In his 1991 Review of American Psycho included in Mind of an Outlaw: Selected Essays, Norman Mailer writes that Bret Easton Ellis is “a writer whose sense of style is built on the literary conviction (self-serving for many a limited talent) that there must not be one false note. In consequence, there are often not enough notes.” Even when Mailer is ostensibly writing about Ellis’s maxed-out minimalism, he is – still, always, constantly – writing about himself, his own work, and his own rep.
Mind of an Outlaw is the first book of Mailer’s work to be released posthumously (he died in 2007); Random House will publish his letters next October. The 50 selections – inclusive of critical and personal essays; book and film reviews; transcripts; a Comment on the Passing of George Plimpton that is more a soft, sad diary of Mailer’s grief than an obituary; short, last-quarter-moon opinions that remain, somehow, discursive; and a speech largely about George W. Bush – were written between 1948 and 2006.
Mailer still exists in the collective consciousness: he appeared on the twee-teen show Gilmore Girls, and has been referenced by The Simpsons, Jay Z, Talib Kweli and multiple times on Gossip Girl; his existing influence and his many contributions to New Journalism (wherein novelistic methods and a subjective point of view are used in non-fiction, as practiced by Mailer’s contemporaries Joan Didion, Truman Capote, Tom Wolfe, Gay Talese and Hunter S. Thompson) are apparent. Some of the way-later, 2000s stuff in Mind of an Outlaw is a bit awkwardly manqué, but fades in the context of this mass of work. Novelists write articles for the exposure and the money (maybe not for the money, any more), and it was probably The Naked and the Dead and/or The Executioner’s Song (which won the Pulitzer; Mailer is the only writer to win for both fiction and non-) that were supposed to last. Instead, as is the case with Susan Sontag and will probably be with Joan Didion, it’s books of non-fiction and individual essays, in some cases just thin slips of thought, indelibly written, that remain the most compelling.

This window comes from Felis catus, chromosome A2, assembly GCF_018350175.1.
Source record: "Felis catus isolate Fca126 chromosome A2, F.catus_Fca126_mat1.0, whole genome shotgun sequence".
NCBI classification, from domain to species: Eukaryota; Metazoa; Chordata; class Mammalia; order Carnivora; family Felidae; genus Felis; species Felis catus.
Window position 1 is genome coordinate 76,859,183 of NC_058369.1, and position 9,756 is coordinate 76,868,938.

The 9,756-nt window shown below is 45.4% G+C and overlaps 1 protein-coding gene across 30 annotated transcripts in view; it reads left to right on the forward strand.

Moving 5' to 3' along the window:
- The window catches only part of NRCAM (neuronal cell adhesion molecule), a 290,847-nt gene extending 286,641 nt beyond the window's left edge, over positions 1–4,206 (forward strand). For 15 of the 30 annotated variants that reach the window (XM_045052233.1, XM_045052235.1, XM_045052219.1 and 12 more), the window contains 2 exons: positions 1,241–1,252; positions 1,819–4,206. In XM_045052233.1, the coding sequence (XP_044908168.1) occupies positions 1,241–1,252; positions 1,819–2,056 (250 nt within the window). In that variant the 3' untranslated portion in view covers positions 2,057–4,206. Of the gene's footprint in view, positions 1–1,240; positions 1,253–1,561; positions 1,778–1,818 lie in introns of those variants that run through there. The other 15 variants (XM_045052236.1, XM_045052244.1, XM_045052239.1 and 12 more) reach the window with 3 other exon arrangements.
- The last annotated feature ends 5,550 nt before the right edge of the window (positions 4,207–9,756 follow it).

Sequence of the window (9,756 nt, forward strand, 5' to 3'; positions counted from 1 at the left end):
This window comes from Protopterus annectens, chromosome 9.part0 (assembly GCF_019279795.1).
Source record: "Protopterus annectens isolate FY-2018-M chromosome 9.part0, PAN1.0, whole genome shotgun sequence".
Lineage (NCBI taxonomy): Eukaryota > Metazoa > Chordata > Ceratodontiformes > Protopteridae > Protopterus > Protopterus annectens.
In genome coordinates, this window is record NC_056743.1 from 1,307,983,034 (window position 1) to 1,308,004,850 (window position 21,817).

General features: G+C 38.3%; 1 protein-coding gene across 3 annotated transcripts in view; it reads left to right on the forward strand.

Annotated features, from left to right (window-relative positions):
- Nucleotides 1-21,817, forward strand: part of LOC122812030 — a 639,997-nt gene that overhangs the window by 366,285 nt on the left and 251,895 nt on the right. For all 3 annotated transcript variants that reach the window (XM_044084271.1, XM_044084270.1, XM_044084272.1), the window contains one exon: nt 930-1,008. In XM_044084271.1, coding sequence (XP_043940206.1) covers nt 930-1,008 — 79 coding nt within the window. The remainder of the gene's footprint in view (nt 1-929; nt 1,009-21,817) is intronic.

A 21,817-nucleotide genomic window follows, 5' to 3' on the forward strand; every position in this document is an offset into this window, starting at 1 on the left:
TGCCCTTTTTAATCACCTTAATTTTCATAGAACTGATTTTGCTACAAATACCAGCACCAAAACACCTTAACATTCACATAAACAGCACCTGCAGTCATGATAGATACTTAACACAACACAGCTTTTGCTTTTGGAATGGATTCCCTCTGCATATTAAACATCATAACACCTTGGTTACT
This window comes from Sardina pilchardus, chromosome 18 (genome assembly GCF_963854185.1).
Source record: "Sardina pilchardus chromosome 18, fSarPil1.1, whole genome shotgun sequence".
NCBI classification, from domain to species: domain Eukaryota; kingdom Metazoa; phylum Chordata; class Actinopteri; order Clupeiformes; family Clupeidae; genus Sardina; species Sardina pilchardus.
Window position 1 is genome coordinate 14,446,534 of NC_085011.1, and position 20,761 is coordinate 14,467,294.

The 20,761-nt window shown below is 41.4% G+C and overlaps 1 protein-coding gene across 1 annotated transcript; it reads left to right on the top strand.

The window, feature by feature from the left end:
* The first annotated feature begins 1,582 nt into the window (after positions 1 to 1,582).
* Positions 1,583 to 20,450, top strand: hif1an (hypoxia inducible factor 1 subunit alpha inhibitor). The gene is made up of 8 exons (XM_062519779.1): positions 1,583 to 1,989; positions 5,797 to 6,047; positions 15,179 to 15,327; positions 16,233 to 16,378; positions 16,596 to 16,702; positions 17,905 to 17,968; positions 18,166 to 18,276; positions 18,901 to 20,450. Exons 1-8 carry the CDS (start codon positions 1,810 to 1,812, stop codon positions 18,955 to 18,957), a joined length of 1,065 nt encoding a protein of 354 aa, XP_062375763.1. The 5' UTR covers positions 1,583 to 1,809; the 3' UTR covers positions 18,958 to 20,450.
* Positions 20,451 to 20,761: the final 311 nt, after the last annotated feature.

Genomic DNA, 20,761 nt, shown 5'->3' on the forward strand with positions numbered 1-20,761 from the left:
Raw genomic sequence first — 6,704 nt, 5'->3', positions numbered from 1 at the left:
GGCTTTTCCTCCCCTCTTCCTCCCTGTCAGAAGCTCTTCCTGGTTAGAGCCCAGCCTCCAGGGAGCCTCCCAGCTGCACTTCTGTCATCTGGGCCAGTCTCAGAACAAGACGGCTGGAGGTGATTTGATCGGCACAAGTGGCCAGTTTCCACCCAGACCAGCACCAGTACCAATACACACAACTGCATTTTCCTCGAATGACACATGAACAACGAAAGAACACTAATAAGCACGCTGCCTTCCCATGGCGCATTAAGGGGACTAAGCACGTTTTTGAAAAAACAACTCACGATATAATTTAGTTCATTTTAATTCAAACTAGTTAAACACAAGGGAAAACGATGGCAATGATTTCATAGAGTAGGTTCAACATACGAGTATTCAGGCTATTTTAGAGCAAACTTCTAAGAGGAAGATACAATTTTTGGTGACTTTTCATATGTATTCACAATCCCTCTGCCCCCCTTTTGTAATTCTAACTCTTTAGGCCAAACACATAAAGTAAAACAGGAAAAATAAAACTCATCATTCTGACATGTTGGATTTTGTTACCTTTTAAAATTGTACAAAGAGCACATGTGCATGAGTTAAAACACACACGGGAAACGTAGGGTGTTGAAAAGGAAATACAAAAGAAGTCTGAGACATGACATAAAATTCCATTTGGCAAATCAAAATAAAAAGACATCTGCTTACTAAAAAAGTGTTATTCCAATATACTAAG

Still, non-fiction can be dangerous for a writer’s legacy. While Mailer’s ego would be well-suited to the social-media age (he’d be amazing at click-bait), some of his opinions are so firmly outdated as to be parodical now. His famous aversion to women writers is made unequivocal in a piece from 1959: “Indeed I doubt if there will be a really exciting woman writer until the first whore becomes a call girl and tells her tale.” While Mailer likes some of the work of Mary McCarthy, Jean Stafford and Carson McCullers – this admission comes in a footnote – he also writes that “the sniffs I get from the ink of the women are always fey, old hat, Quaintsy Goysy, tiny” and so on.
The writers, musicians, filmmakers and other artists who endure as pop-cult heroes are implicitly supposed to be wild and cruel and surrendered to their darker urges – Mailer once stabbed his wife – as alcohol, drugs, violence and general human disregard are understood as the forgivable habit of messy genius. Still, the popular sense of Mailer focuses too much on his thing for talk-show squabbles (Google “Dick Cavett + Vidal + Mailer”), alleged head-butting and plain provocations. What Mind of an Outlaw adds to Mailer’s legacy is so much more, and so much realer, than all of that. Alongside well-known pieces like The White Negro and Superman Comes to the Supermarket is a glut of evidence that Mailer was an inconsistent writer who was consistently himself – and distinctly, beautifully unafraid of false notes or a fight.
Kate Carraway is a writer based in Toronto. Follow her @KateCarraway